Activists and religious leaders from The Federation of Hindu Mandirs in New York got together and distributed some 400 food hampers over the last week to bring relief to families in need in the New York area during the current COVID-19 pandemic. The federation comprises many mandirs and is the body that helps to organize the Holi Parade, Diwali Celebration, Ramayana in the Park, among other religious events. The organization also helps people in distress.
The hampers were distributed over several days to seniors with a focus on needy and disadvantaged, especially those who lost their jobs and are not recipients of government tax stimulus checks. According to Balram Rambrich of Arya Samaj USA, the organizers are motivated by a desire to mitigate the effects of Covid on food.
The coordination and preparation of the hampers took place at the Surya Narayan mandir led by spiritual leader Pt. Ram Hardowar, who is also head of the Federation. Pt. Rishi Misir is Dharmacharya of the Federation. Vedo Basdeo and other volunteers assisted with the organizing, packaging, and distribution of the hampers. Pt. Ram said they did a fantastic job worthy of the highest praises and merits for their act of kindness. He also thanked the donors for their generosity.
The organizers received donations from several individuals and mandirs. Indo-Caribbeans, many of who lost their jobs, have donated towards the effort to help those severely affected by the pandemic. Packaging of hampers was all done by a group of volunteers from several mandirs and was carried out at Surya Narayan Mandir in Jamaica. The hampers contained common, everyday food items such as rice, sugar, salt, flour, oil, ghee, carrot, cabbage, potatoes, onions, garlic, dhal, channa, blackeye, and chowmein, etc.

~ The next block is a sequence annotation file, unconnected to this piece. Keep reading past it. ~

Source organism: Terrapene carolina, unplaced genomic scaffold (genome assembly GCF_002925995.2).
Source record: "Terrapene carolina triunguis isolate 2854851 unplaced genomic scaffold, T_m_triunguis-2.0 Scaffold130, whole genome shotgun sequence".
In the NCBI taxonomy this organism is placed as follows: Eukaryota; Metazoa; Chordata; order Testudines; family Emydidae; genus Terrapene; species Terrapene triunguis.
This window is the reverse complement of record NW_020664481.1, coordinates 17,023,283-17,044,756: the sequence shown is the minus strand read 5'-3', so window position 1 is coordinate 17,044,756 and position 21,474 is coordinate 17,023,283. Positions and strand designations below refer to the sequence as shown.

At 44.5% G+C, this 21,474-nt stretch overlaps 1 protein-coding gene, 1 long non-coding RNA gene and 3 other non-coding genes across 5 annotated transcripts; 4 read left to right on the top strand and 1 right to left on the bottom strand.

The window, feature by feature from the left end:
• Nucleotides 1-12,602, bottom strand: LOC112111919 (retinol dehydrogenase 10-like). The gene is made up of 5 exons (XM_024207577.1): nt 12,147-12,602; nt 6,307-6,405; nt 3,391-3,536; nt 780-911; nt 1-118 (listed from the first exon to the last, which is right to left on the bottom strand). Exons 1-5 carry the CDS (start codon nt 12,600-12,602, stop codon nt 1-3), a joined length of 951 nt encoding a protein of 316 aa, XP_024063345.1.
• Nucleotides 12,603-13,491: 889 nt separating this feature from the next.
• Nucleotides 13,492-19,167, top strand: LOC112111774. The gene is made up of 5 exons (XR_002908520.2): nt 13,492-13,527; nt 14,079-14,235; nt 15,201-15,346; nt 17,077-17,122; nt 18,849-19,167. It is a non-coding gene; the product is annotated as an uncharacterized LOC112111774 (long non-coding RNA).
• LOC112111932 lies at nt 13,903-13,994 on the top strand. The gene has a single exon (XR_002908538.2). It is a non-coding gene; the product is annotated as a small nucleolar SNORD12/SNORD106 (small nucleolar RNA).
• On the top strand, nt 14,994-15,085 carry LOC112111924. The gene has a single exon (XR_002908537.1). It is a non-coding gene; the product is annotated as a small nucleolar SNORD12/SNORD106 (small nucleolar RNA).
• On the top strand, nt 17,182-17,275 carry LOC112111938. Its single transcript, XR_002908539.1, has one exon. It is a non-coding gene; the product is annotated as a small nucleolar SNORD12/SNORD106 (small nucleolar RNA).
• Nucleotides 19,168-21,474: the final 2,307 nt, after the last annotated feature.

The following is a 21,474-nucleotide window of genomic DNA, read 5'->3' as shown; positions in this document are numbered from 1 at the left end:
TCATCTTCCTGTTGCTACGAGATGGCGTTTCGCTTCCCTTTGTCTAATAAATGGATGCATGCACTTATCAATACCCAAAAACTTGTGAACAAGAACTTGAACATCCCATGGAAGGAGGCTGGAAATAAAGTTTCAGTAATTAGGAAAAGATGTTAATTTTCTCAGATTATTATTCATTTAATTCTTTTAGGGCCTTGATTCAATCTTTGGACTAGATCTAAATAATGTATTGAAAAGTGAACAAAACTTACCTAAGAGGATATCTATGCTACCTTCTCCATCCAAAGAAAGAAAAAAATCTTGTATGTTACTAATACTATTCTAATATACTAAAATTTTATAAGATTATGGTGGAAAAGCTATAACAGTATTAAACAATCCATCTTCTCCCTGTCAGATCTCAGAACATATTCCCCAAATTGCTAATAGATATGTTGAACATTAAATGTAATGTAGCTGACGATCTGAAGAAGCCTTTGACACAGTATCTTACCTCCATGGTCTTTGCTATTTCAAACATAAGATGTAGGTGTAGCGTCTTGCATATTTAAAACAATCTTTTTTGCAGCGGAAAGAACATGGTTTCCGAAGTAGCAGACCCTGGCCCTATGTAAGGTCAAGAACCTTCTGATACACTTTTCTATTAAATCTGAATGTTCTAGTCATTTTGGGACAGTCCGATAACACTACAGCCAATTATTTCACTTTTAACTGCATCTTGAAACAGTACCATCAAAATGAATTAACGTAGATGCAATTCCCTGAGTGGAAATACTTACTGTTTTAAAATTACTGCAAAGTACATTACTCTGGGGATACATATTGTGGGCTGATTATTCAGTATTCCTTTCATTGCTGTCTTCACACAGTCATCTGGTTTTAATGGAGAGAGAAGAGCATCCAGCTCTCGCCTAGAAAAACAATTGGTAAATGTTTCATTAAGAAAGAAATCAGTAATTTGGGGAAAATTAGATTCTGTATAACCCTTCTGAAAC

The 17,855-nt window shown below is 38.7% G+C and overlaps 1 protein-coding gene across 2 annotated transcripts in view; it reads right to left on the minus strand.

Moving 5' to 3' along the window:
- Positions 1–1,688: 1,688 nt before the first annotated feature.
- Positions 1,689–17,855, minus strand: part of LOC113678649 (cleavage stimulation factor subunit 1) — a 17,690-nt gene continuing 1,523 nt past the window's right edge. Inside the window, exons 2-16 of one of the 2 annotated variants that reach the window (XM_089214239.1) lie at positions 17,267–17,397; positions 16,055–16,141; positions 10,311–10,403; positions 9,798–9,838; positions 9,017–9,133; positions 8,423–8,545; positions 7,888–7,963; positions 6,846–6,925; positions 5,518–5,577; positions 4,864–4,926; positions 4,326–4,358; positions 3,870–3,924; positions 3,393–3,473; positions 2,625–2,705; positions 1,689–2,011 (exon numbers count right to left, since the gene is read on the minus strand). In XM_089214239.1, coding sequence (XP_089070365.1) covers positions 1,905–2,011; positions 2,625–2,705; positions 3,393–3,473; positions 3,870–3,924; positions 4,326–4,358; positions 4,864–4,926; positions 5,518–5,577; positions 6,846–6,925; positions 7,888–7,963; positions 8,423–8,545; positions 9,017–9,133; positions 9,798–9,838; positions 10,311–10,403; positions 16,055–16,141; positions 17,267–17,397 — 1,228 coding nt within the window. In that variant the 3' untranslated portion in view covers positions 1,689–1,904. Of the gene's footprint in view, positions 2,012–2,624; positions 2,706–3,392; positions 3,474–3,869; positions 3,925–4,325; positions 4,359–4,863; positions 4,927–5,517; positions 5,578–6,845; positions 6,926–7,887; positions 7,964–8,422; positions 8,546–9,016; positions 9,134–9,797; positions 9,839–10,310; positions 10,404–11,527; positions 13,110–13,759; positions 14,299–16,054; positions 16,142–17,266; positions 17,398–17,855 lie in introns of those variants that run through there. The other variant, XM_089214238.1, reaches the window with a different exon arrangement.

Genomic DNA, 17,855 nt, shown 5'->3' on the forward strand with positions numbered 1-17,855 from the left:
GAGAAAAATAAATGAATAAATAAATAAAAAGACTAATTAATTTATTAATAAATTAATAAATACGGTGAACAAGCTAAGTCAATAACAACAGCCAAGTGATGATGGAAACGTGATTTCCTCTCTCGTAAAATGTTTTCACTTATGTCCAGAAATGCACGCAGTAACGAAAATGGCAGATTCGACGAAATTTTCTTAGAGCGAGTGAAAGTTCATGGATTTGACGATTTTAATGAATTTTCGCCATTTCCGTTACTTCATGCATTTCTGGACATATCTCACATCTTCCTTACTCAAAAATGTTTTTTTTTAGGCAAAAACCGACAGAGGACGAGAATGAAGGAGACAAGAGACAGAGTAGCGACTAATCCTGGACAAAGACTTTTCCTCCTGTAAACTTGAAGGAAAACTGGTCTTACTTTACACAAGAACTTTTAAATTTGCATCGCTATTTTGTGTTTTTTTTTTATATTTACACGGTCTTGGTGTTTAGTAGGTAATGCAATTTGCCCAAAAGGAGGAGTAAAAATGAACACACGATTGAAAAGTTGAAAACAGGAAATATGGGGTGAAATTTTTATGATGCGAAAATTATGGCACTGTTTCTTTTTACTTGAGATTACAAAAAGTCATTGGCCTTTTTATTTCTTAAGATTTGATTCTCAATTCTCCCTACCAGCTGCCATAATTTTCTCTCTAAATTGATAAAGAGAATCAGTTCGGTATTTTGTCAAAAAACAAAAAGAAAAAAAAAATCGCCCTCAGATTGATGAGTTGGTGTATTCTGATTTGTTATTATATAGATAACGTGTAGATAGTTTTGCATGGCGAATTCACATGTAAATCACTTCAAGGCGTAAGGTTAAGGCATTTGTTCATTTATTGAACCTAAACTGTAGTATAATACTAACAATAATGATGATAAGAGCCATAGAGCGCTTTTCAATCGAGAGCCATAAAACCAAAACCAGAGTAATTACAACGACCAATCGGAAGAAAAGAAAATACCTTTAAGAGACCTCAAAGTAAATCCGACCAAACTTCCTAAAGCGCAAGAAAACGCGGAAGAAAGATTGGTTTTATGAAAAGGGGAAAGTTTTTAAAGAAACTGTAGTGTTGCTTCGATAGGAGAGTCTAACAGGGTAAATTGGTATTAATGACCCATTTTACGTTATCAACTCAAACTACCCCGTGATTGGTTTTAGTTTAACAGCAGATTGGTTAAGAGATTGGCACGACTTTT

According to Balram Rambrich, the initiative was taken to help combat the food crises brought on by the pandemic, which has left many Indo-Caribbean people as well as others facing hardship due to loss of income. Since the start of the Covid in early March resulting in a partial lockdown and loss of job, many (including Indo-Caribbeans) have depended on food banks, several of which are operated by Indo-Caribbean people in Queens. Some three quarters of the recipients of food banks operated by Indo-Caribbeans are non-Indians. Food banks don’t discriminate against anyone regardless of ethnic or religious background.
The Federation of Hindu Mandirs decided to launch its own food operation to help people in the community. The need has been enormous since the Covid. The Indo-Caribbean community has been hit hard with Covid with thousands of infections and hundreds of deaths. Tens of thousands lost their job. Several victims are members of mandirs.
The federation intends to continue its distribution. Packing hampers for distribution has been done using as few persons as possible, maintaining social distancing so as to prevent the spread of the COVID-19 virus.
In addition to distributing food hampers, the federation also distributed face-masks that are used as a preventive measure against the spread of the virus. The federation also encourages adherence to other preventative measures such as social distancing, frequently washing hands with soap and warm water.